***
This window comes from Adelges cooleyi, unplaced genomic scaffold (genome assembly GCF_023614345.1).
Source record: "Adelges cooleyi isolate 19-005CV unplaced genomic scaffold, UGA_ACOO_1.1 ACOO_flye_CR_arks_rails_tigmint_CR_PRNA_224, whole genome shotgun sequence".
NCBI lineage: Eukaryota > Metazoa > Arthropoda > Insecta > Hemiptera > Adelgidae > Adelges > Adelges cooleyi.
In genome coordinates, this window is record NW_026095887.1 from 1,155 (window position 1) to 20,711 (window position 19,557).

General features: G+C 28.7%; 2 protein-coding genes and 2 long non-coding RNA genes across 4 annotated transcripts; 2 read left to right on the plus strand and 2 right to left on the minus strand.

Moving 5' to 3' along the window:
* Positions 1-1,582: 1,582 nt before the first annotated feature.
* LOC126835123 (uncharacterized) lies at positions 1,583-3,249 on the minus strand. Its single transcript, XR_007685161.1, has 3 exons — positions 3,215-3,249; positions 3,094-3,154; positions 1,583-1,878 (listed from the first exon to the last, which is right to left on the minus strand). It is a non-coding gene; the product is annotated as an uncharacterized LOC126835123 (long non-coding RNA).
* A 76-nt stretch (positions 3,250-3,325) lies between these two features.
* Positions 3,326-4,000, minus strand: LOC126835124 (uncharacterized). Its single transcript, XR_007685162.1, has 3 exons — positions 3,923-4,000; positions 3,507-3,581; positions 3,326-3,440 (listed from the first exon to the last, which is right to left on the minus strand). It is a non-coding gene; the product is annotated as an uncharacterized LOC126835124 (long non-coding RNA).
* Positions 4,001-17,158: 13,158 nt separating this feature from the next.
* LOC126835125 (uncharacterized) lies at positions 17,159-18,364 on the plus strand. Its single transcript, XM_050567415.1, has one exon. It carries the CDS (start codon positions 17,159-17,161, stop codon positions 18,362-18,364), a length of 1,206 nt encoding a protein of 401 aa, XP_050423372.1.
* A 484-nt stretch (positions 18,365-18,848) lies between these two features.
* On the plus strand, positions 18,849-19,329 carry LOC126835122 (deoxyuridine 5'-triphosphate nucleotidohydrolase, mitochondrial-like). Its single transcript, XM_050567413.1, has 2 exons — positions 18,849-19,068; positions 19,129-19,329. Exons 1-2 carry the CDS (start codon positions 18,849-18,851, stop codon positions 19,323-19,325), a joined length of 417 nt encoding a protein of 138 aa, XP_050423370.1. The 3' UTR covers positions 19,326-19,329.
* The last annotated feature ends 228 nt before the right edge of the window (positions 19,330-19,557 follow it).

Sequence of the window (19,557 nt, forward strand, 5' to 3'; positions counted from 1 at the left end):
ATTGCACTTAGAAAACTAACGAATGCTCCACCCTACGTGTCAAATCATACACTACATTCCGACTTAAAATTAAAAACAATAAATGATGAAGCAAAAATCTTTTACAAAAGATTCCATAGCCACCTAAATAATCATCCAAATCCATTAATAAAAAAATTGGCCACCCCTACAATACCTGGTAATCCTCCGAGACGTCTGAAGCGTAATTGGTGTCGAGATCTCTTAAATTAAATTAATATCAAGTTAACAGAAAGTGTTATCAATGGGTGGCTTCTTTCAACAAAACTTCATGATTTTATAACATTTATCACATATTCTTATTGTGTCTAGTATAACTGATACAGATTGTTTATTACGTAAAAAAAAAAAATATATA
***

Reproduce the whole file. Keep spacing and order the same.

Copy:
This window comes from Adelges cooleyi, unplaced genomic scaffold (genome assembly GCF_023614345.1).
Source record: "Adelges cooleyi isolate 19-005CV unplaced genomic scaffold, UGA_ACOO_1.1 ACOO_flye_CR_arks_rails_tigmint_CR_PRNA_224, whole genome shotgun sequence".
NCBI lineage: Eukaryota > Metazoa > Arthropoda > Insecta > Hemiptera > Adelgidae > Adelges > Adelges cooleyi.
In genome coordinates, this window is record NW_026095887.1 from 1,155 (window position 1) to 20,711 (window position 19,557).

General features: G+C 28.7%; 2 protein-coding genes and 2 long non-coding RNA genes across 4 annotated transcripts; 2 read left to right on the plus strand and 2 right to left on the minus strand.

Moving 5' to 3' along the window:
* Positions 1-1,582: 1,582 nt before the first annotated feature.
* LOC126835123 (uncharacterized) lies at positions 1,583-3,249 on the minus strand. Its single transcript, XR_007685161.1, has 3 exons — positions 3,215-3,249; positions 3,094-3,154; positions 1,583-1,878 (listed from the first exon to the last, which is right to left on the minus strand). It is a non-coding gene; the product is annotated as an uncharacterized LOC126835123 (long non-coding RNA).
* A 76-nt stretch (positions 3,250-3,325) lies between these two features.
* Positions 3,326-4,000, minus strand: LOC126835124 (uncharacterized). Its single transcript, XR_007685162.1, has 3 exons — positions 3,923-4,000; positions 3,507-3,581; positions 3,326-3,440 (listed from the first exon to the last, which is right to left on the minus strand). It is a non-coding gene; the product is annotated as an uncharacterized LOC126835124 (long non-coding RNA).
* Positions 4,001-17,158: 13,158 nt separating this feature from the next.
* LOC126835125 (uncharacterized) lies at positions 17,159-18,364 on the plus strand. Its single transcript, XM_050567415.1, has one exon. It carries the CDS (start codon positions 17,159-17,161, stop codon positions 18,362-18,364), a length of 1,206 nt encoding a protein of 401 aa, XP_050423372.1.
* A 484-nt stretch (positions 18,365-18,848) lies between these two features.
* On the plus strand, positions 18,849-19,329 carry LOC126835122 (deoxyuridine 5'-triphosphate nucleotidohydrolase, mitochondrial-like). Its single transcript, XM_050567413.1, has 2 exons — positions 18,849-19,068; positions 19,129-19,329. Exons 1-2 carry the CDS (start codon positions 18,849-18,851, stop codon positions 19,323-19,325), a joined length of 417 nt encoding a protein of 138 aa, XP_050423370.1. The 3' UTR covers positions 19,326-19,329.
* The last annotated feature ends 228 nt before the right edge of the window (positions 19,330-19,557 follow it).

Sequence of the window (19,557 nt, forward strand, 5' to 3'; positions counted from 1 at the left end):
ATTGCACTTAGAAAACTAACGAATGCTCCACCCTACGTGTCAAATCATACACTACATTCCGACTTAAAATTAAAAACAATAAATGATGAAGCAAAAATCTTTTACAAAAGATTCCATAGCCACCTAAATAATCATCCAAATCCATTAATAAAAAAATTGGCCACCCCTACAATACCTGGTAATCCTCCGAGACGTCTGAAGCGTAATTGGTGTCGAGATCTCTTAAATTAAATTAATATCAAGTTAACAGAAAGTGTTATCAATGGGTGGCTTCTTTCAACAAAACTTCATGATTTTATAACATTTATCACATATTCTTATTGTGTCTAGTATAACTGATACAGATTGTTTATTACGTAAAAAAAAAAAATATATA